Despite the voluminous literature on the potentials of single-sex schools, there is no consensus on the effects of single-sex schools because of student selection of school types. We exploit a unique feature of schooling in Seoul—the random assignment of students into single-sex versus coeducational high schools—to assess causal effects of single-sex schools on college entrance exam scores and college attendance. Our validation of the random assignment shows comparable socioeconomic backgrounds and prior academic achievement of students attending single-sex schools and coeducational schools, which increases the credibility of our causal estimates of single-sex school effects. The three-level hierarchical model shows that attending all-boys schools or all-girls schools, rather than coeducational schools, is significantly associated with higher average scores on Korean and English test scores. Applying the school district fixed-effects models, we find that single-sex schools produce a higher percentage of graduates who attended four-year colleges and a lower percentage of graduates who attended two-year junior colleges than do coeducational schools. The positive effects of single-sex schools remain substantial, even after we take into account various school-level variables, such as teacher quality, the student-teacher ratio, the proportion of students receiving lunch support, and whether the schools are public or private.
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In addition to role models, another explanation of the effect of the same-gender teacher is “stereotype threat,” which “refers to a situation where student performance suffers when they fear being viewed through the lens of a negative stereotype threat” (Dee 2007:533) (see also Steel 1997). For example, female students may experience stereotype threat in their math classroom if the teacher is male.
In Korea, middle school students can progress into two types of high schools: academic high schools and vocational high schools. The high school equalization policy is applied only to academic high schools. In recent years, about three of four high school students in Korea have attended academic high schools. In this study, we analyze academic high schools only.
Among 11 school districts in Seoul, one school district, which mainly covers downtown areas with a relatively small number of residents, does not apply the strict random assignment. In this district, students list two to three schools in order of their preference and then are assigned to one of these schools by lottery. We estimate district fixed-effects models, which to some extent should account for this difference. We also tested the robustness of our findings by excluding schools in this particular district, and the results were very robust.
The mean proportion of coeducational schools within districts among 11 school districts in Seoul is .35, with a standard deviation of .48.
The 2008 and 2009 senior cohorts refer to those who were high school seniors in 2008 and 2009, respectively. The academic year in Korea begins in March. The data on college attendance were collected in April 2009 for the 2008 cohort and in April 2010 for the 2009 cohort.
Among a total of 217 academic high schools in Seoul in 2008, we exclude 21 high schools from the analysis. Fourteen of these schools are excluded because they are foreign language, science schools, and other kinds of special schools that are mostly not subject to the high school equalization policy. The remaining 7 schools are excluded because of missing data (no seniors) or other data problems.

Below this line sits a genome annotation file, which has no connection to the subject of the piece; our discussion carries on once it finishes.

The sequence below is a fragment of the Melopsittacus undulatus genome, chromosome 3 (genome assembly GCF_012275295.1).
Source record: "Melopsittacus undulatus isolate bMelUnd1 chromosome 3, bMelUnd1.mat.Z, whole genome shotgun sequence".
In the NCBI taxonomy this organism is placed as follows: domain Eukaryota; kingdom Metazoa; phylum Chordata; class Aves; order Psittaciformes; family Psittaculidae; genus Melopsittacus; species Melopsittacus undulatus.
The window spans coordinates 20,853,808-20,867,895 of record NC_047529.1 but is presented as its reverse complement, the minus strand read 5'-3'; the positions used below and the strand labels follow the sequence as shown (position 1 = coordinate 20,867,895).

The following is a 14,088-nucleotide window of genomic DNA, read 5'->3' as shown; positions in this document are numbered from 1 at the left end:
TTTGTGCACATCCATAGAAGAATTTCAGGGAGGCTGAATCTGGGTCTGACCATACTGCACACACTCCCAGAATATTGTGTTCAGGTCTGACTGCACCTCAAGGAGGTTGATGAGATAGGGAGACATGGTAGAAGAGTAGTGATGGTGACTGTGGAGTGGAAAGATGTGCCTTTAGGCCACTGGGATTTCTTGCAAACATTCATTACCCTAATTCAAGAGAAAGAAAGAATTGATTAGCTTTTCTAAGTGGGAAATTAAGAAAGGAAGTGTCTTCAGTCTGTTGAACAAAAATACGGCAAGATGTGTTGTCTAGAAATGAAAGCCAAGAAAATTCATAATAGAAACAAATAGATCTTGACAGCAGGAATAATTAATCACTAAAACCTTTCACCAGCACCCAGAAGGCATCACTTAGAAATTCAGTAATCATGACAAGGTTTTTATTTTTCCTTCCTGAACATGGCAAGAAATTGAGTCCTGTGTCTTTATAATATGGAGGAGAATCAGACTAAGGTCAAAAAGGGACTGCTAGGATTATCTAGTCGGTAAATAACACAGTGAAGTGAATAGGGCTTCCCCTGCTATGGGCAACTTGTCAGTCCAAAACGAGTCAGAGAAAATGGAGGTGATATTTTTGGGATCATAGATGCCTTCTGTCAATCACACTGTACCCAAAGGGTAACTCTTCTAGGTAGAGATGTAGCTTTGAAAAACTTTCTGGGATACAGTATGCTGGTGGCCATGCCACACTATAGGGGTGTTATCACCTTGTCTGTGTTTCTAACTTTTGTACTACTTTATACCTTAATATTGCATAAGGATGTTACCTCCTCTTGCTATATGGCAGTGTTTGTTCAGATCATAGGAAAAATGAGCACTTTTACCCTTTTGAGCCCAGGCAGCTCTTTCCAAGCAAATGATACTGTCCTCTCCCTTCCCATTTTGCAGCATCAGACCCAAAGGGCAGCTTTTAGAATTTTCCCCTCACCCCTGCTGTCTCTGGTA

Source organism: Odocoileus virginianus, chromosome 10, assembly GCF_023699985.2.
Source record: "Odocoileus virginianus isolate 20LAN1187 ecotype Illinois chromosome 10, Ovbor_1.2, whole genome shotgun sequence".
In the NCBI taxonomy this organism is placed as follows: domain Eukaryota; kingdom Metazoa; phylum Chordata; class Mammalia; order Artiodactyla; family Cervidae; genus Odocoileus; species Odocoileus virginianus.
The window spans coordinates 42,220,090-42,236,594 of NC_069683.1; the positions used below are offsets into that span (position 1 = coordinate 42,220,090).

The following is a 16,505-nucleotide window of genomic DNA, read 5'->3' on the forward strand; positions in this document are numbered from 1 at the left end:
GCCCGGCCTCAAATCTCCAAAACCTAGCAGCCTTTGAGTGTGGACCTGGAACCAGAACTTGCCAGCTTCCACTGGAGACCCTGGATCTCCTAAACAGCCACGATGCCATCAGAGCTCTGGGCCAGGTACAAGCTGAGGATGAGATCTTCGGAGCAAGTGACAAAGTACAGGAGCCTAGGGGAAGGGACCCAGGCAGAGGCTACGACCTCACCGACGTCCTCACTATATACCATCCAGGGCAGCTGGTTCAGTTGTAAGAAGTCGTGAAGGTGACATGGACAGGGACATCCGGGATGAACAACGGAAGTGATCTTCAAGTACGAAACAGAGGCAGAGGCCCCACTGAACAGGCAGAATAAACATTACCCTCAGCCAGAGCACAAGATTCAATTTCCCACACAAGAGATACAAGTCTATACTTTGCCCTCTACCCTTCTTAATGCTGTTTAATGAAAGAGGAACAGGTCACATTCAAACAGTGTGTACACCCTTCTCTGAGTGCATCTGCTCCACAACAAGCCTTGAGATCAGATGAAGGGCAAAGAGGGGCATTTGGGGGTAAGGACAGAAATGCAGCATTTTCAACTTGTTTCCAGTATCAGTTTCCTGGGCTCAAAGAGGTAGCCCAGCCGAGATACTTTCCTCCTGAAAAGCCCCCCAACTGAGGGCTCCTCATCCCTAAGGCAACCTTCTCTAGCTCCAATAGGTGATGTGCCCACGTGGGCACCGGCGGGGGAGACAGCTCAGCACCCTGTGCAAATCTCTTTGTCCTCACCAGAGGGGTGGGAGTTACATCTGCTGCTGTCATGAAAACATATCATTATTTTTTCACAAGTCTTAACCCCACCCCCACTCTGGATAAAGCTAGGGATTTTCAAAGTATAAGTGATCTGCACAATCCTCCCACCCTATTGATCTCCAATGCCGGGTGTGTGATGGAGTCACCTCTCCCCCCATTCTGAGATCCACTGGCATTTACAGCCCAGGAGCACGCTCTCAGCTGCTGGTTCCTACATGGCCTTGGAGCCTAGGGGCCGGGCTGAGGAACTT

Ideally, we would like to include students only in Seoul to make these comparisons on the basis of student-level data comparable to our school-level analysis. However, the number of students only in Seoul is not large enough for reliable estimation. Our analysis with this national-level data set, including Seoul and other equalization policy areas with some modifications, shows that family characteristics and prior achievement of students attending single-sex schools and those coeducational schools are similar. The results suggest that students’ sorting into single-sex or coeducational schools may not be so selective even in the areas of modified randomization. Also note that the KELS survey did not administer academic tests after respondents entered high schools.
Except for the dummy variable for private schools, the four school-level variables are centered on grand means.
The estimates do not change significantly if data from 2008 are also included in these estimates.
In the bottom of the table, the statistics of random effects show residual variances among students within schools, among schools within districts, and among districts, respectively. The results generally indicate that the variability in test scores among schools and among districts is relatively small, consistent with the effect of randomized school assignment aimed to reduce between-school inequality.
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We acknowledge support from the National Academy of Education/Spencer Postdoctoral Fellowship (for Hyunjoon Park), the Spencer Foundation (#20110030), and from the Eunice Kennedy Shriver National Institute of Child Health & Human Development (R03HD066018). The views and opinions expressed herein are those of the authors.
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Park, H., Behrman, J.R. & Choi, J. Causal Effects of Single-Sex Schools on College Entrance Exams and College Attendance: Random Assignment in Seoul High Schools. Demography 50, 447–469 (2013). https://doi.org/10.1007/s13524-012-0157-1
- Single-sex schools
- Random assignment
- Causal inferences
- College entrance
- College entrance exam scores